Do you believe in magic?


I have been following your newsletter for some time now, have purchased some of your materials and most recently have been listening to your podcasts on SoundCloud. I have many questions yet to be answered as I continue my journey of faith. I enjoy your teachings and am thankful God led me to you.

A question came to mind as I was listening to your podcast titled, Do You Believe In Magic? Do You Know Why Things Fell Apart in the 60s? Deuteronomy 18:10 says not to perform acts of magic. In your podcast you spoke of your research and practice of magic tricks. It did seem harmless and provided an excellent stage for the podcast, however, I couldn’t help but ask myself if this is  contrary to Deuteronomy 18:10.

Thank you and blessings!

∼ Devin L.


Dear Devin,

We have received quite a few comments over the years about our occasional use of the word magic, so we appreciate the opportunity to explain. Deuteronomy 18:10-11 uses seven different languages describing negative spiritual interactions that are an abomination to God. These include things such as contacting the dead and accessing ghosts.

The first thing we want to emphasize is that the Torah does not prohibit things that humans are incapable of doing. We are not forbidden, for example, from tapping our heels together and saying, “There is no place like home,” as we are whisked from Oz to Kansas. Without wanting to be spoilsports, the Wizard of Oz is fiction.

The fact that God forbids these occult activities suggests that there are ways to use dark, negative spiritual powers just as we can use positive spiritual powers. None of these can be measured in laboratories. An easily accessible example of positive and negative spiritual power is language. A scientific instrument detecting sound waves will not tell us if the words we are using elevate or crush another person. Yet, our words have the power to do both those things. The items in Deuteronomy, such as necromancy, are less accessible but can be done and we must choose not to seek out those who can access them.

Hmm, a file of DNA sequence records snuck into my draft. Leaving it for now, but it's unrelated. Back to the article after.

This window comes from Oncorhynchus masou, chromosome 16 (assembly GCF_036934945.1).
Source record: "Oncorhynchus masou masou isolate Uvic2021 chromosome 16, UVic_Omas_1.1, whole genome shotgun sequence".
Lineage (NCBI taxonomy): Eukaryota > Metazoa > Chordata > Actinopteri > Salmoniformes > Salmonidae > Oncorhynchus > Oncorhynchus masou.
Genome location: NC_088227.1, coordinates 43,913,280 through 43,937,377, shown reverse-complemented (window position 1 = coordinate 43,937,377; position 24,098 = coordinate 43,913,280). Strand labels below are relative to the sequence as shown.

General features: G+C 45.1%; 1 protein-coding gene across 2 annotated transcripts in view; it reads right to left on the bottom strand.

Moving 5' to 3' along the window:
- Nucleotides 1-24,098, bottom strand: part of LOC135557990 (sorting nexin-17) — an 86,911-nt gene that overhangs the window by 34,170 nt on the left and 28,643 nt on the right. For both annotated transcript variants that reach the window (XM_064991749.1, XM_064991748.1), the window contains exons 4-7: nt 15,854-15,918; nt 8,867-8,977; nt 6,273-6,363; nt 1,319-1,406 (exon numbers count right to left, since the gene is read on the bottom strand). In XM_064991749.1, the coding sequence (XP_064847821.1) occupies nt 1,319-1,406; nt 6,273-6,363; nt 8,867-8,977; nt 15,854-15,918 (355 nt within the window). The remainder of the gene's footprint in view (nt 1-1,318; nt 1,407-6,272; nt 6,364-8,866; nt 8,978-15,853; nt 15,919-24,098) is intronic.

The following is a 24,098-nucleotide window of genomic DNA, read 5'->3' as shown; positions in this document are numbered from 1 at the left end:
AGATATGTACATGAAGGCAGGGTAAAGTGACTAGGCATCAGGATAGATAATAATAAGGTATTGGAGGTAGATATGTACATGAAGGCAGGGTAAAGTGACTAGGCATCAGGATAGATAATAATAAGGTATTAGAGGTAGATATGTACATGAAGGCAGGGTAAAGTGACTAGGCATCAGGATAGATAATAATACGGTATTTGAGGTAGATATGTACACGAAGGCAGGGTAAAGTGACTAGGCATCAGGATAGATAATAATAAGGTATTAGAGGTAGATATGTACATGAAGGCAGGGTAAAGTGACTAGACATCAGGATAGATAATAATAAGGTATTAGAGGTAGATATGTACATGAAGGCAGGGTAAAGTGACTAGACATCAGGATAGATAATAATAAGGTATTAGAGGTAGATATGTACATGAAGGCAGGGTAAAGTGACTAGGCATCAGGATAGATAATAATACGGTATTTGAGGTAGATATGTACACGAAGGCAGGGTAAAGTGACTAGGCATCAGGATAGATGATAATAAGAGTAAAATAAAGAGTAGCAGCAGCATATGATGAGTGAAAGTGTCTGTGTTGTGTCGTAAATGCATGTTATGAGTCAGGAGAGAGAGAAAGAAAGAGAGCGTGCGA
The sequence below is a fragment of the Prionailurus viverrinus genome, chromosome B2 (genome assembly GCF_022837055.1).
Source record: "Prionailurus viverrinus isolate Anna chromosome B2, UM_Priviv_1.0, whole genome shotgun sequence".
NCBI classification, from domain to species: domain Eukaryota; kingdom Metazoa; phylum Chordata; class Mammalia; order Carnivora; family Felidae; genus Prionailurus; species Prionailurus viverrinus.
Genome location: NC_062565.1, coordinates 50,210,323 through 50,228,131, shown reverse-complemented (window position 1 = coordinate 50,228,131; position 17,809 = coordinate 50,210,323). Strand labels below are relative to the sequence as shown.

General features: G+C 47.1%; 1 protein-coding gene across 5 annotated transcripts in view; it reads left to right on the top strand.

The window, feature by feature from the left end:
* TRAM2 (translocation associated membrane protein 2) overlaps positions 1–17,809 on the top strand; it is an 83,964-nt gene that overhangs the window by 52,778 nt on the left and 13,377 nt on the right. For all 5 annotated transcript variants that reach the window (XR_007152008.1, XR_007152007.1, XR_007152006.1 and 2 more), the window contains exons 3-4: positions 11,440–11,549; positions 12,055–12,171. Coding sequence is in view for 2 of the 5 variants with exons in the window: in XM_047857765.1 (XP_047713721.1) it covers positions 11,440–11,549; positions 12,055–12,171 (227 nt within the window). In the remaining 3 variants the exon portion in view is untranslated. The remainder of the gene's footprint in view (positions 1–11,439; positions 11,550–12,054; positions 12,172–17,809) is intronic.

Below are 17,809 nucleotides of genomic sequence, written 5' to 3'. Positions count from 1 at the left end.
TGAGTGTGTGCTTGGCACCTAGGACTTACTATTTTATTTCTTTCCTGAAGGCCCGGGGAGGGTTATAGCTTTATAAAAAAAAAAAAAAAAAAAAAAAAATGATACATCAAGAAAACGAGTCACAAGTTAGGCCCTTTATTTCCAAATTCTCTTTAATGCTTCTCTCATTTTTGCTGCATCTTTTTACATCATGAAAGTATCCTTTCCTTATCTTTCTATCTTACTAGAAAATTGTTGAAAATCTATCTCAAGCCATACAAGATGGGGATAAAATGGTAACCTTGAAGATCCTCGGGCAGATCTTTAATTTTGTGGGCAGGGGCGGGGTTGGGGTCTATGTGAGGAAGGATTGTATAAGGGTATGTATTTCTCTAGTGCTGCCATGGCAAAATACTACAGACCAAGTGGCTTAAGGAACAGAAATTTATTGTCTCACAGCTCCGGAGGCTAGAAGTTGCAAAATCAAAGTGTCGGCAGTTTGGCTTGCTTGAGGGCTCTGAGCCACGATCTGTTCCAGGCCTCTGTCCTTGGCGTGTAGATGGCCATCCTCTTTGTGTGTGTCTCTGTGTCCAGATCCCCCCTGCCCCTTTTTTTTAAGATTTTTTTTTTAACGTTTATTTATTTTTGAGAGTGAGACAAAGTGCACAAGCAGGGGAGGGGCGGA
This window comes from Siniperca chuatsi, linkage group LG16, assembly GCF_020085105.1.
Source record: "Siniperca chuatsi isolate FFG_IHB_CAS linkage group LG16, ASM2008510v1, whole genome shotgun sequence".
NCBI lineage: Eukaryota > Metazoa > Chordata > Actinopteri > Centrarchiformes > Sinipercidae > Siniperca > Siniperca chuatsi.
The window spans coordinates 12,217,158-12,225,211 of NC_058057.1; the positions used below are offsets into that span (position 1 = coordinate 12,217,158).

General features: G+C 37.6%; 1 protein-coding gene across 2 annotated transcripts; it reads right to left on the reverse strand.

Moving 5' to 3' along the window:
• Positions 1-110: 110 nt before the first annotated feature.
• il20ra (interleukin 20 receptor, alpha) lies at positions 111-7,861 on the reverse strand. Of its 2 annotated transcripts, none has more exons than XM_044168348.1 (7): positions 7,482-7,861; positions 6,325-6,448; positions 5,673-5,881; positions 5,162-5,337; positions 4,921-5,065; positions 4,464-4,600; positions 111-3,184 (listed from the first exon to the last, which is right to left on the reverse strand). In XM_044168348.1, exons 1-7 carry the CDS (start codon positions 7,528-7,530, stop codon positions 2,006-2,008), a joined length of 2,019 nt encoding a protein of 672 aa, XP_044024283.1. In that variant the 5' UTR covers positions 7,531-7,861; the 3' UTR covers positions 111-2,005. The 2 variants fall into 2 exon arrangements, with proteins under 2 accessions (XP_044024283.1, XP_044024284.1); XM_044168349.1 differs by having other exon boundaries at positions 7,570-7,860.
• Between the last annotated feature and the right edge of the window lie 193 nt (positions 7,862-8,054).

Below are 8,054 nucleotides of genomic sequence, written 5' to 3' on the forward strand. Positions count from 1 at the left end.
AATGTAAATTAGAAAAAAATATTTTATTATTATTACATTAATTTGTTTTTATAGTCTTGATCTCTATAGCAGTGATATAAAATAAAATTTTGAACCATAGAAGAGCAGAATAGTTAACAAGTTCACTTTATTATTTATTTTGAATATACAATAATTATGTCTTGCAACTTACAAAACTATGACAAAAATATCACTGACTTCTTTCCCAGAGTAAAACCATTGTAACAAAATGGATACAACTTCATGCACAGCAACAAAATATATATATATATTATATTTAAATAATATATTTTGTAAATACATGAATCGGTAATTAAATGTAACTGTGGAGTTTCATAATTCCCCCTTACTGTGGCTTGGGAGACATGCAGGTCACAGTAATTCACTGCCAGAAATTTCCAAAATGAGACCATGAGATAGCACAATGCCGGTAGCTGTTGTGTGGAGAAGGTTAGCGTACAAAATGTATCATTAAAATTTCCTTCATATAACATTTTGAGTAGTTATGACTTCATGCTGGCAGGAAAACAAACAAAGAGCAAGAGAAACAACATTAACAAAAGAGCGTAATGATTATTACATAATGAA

Having said that, we have an aversion to the contraction of language. It bothers us that a word like gay (meaning merry) has been coopted or that calling someone a fireman (rather than the politically correct term, firefighter) leads to shouts of condemnation. We think that objecting to calling a star-studded night sky magical or referring to sleight of hand as magic, as we do, removes one more word from use as well as diminishing the seriousness of those abominations from which God truly wishes us to stay far away. From Houdini to Penn and Teller, tricks that are overtly based on skill, illusion and interminable practice with no suggestion that they stem from supernatural powers, don’t come anywhere close to the calamitous list in Deuteronomy. So, one of us will continue to entertain our offspring with sleight-of-hand and illusions—in other words—with magic with clearly no supernatural abilities involved.

Hoping we retain the magic of friendship,

Rabbi Daniel and Susan Lapin
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